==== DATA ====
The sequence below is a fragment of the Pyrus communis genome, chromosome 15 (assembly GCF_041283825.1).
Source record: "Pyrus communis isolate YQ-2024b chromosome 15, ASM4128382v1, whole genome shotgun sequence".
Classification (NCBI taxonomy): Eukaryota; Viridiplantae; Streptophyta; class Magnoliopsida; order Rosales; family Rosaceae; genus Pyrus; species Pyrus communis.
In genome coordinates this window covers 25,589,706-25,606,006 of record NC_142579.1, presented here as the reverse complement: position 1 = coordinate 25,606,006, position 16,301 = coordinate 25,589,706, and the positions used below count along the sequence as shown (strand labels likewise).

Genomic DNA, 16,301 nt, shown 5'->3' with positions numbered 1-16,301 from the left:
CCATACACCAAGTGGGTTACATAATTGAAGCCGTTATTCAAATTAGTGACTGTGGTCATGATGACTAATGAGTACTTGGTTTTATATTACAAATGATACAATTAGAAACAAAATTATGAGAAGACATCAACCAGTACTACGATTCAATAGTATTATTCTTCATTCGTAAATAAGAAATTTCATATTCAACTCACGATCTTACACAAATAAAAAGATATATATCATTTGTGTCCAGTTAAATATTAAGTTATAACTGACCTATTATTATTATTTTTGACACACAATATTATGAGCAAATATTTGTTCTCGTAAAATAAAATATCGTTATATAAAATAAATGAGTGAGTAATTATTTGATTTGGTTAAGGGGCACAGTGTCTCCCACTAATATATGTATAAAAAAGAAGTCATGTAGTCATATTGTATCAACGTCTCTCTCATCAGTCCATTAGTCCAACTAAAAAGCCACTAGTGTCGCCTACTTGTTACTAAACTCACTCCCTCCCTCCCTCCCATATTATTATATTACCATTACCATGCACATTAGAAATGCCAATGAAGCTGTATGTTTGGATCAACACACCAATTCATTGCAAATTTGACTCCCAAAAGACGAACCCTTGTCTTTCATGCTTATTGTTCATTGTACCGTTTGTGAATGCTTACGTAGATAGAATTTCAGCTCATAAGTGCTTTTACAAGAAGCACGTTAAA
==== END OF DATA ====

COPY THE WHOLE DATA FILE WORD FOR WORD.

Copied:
The sequence below is a fragment of the Pyrus communis genome, chromosome 15 (assembly GCF_041283825.1).
Source record: "Pyrus communis isolate YQ-2024b chromosome 15, ASM4128382v1, whole genome shotgun sequence".
Classification (NCBI taxonomy): Eukaryota; Viridiplantae; Streptophyta; class Magnoliopsida; order Rosales; family Rosaceae; genus Pyrus; species Pyrus communis.
In genome coordinates this window covers 25,589,706-25,606,006 of record NC_142579.1, presented here as the reverse complement: position 1 = coordinate 25,606,006, position 16,301 = coordinate 25,589,706, and the positions used below count along the sequence as shown (strand labels likewise).

Genomic DNA, 16,301 nt, shown 5'->3' with positions numbered 1-16,301 from the left:
CCATACACCAAGTGGGTTACATAATTGAAGCCGTTATTCAAATTAGTGACTGTGGTCATGATGACTAATGAGTACTTGGTTTTATATTACAAATGATACAATTAGAAACAAAATTATGAGAAGACATCAACCAGTACTACGATTCAATAGTATTATTCTTCATTCGTAAATAAGAAATTTCATATTCAACTCACGATCTTACACAAATAAAAAGATATATATCATTTGTGTCCAGTTAAATATTAAGTTATAACTGACCTATTATTATTATTTTTGACACACAATATTATGAGCAAATATTTGTTCTCGTAAAATAAAATATCGTTATATAAAATAAATGAGTGAGTAATTATTTGATTTGGTTAAGGGGCACAGTGTCTCCCACTAATATATGTATAAAAAAGAAGTCATGTAGTCATATTGTATCAACGTCTCTCTCATCAGTCCATTAGTCCAACTAAAAAGCCACTAGTGTCGCCTACTTGTTACTAAACTCACTCCCTCCCTCCCTCCCATATTATTATATTACCATTACCATGCACATTAGAAATGCCAATGAAGCTGTATGTTTGGATCAACACACCAATTCATTGCAAATTTGACTCCCAAAAGACGAACCCTTGTCTTTCATGCTTATTGTTCATTGTACCGTTTGTGAATGCTTACGTAGATAGAATTTCAGCTCATAAGTGCTTTTACAAGAAGCACGTTAAA